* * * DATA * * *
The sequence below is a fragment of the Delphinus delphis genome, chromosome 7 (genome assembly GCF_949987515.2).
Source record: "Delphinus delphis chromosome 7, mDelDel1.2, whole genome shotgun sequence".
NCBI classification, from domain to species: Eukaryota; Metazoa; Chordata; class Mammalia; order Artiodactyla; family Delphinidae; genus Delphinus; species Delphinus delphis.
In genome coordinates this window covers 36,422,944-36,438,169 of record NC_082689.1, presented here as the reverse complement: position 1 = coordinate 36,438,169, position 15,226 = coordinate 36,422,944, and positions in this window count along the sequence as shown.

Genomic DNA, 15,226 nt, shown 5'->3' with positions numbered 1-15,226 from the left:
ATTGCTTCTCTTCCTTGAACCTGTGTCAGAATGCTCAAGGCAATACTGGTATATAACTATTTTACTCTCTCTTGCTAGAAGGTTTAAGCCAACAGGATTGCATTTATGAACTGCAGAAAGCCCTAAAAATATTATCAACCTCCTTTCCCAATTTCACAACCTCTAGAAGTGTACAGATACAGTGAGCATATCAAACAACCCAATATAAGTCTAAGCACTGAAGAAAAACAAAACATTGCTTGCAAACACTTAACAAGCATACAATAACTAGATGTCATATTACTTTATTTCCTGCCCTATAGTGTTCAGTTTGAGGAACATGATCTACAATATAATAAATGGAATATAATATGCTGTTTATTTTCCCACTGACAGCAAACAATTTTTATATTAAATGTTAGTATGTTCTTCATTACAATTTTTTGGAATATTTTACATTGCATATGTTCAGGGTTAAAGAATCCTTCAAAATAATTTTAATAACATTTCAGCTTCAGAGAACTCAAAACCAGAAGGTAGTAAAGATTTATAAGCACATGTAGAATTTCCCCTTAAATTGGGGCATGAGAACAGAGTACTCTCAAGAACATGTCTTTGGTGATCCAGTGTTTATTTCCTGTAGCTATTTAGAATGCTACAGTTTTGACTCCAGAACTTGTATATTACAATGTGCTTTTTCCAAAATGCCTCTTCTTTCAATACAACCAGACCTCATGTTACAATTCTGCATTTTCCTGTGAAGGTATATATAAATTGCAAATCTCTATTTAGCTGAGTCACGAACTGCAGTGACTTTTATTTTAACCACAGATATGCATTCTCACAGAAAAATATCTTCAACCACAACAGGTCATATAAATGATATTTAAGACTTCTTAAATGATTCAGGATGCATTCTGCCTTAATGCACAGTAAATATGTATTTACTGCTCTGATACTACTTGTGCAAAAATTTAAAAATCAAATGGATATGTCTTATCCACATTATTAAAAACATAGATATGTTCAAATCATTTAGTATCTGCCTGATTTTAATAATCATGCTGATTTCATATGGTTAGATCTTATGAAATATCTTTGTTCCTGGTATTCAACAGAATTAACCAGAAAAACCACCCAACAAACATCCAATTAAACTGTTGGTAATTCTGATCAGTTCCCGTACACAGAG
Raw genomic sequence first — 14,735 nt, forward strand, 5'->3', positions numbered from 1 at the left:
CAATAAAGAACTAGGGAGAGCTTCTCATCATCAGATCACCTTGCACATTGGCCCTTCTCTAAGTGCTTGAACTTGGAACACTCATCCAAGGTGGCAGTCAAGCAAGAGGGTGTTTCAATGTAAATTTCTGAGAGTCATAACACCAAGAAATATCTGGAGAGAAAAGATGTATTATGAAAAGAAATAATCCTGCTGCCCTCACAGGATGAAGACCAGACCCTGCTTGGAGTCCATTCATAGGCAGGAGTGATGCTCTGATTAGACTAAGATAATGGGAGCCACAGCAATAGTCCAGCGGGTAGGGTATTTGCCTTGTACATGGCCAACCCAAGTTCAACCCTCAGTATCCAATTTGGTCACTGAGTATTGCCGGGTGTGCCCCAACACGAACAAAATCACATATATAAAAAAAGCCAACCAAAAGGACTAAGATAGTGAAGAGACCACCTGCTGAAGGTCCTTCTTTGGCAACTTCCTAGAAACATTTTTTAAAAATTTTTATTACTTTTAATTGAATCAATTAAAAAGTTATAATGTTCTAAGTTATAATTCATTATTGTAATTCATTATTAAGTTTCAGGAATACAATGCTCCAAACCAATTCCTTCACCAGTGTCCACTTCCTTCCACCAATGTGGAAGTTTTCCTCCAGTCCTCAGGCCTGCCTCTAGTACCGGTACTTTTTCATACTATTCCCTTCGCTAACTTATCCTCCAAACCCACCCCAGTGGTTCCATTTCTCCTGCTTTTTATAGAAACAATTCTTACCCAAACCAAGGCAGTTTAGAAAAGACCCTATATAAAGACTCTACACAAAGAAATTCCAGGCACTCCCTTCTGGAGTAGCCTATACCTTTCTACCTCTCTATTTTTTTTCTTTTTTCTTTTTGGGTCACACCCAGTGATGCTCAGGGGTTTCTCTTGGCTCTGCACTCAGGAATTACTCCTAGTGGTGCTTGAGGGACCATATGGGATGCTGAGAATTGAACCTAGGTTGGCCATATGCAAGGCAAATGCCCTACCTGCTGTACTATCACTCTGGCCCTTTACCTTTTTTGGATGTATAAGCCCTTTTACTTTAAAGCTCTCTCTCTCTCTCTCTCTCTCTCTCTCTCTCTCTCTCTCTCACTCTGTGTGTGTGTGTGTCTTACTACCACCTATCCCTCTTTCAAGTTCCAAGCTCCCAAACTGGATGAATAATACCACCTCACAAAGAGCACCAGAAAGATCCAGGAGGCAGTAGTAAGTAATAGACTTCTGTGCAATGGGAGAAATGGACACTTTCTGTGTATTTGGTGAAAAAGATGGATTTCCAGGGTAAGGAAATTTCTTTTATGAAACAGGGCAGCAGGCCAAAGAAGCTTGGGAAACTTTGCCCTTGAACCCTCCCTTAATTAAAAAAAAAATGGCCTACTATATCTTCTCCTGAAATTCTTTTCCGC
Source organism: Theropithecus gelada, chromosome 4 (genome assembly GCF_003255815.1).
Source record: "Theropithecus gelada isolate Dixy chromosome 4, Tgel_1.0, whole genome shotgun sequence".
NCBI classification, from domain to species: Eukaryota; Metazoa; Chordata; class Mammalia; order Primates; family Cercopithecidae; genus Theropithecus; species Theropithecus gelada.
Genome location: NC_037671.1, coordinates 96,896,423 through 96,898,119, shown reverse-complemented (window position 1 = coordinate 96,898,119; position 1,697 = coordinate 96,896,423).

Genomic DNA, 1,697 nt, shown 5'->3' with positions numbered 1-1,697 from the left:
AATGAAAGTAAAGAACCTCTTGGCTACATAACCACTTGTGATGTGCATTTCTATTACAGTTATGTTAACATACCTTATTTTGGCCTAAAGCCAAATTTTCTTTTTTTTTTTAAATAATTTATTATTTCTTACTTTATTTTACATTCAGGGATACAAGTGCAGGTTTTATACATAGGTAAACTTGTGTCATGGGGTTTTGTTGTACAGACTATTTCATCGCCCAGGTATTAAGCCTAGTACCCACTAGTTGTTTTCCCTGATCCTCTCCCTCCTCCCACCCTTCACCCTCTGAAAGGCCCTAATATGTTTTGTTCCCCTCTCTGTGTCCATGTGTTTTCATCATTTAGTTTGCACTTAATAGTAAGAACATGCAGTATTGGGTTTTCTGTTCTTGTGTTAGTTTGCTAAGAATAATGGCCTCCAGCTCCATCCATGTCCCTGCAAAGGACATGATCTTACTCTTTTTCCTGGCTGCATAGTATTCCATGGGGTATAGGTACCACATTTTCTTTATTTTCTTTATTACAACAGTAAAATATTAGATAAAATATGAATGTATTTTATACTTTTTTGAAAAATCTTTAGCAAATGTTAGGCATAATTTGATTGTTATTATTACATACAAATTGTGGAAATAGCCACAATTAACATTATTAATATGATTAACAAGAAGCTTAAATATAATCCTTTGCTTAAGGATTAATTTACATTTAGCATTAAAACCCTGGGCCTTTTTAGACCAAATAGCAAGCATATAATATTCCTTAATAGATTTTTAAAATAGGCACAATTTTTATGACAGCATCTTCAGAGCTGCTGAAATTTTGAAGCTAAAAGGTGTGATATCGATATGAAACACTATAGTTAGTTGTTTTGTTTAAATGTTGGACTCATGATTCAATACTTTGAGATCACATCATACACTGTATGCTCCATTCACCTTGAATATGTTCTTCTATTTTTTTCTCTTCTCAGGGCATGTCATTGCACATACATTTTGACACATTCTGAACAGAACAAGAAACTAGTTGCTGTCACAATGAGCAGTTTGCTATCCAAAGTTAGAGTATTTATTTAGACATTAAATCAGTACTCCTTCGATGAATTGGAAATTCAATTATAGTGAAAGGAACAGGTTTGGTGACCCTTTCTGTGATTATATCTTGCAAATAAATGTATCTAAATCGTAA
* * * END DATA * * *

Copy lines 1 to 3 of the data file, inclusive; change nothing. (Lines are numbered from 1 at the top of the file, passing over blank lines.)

The sequence below is a fragment of the Delphinus delphis genome, chromosome 7 (genome assembly GCF_949987515.2).
Source record: "Delphinus delphis chromosome 7, mDelDel1.2, whole genome shotgun sequence".
NCBI classification, from domain to species: Eukaryota; Metazoa; Chordata; class Mammalia; order Artiodactyla; family Delphinidae; genus Delphinus; species Delphinus delphis.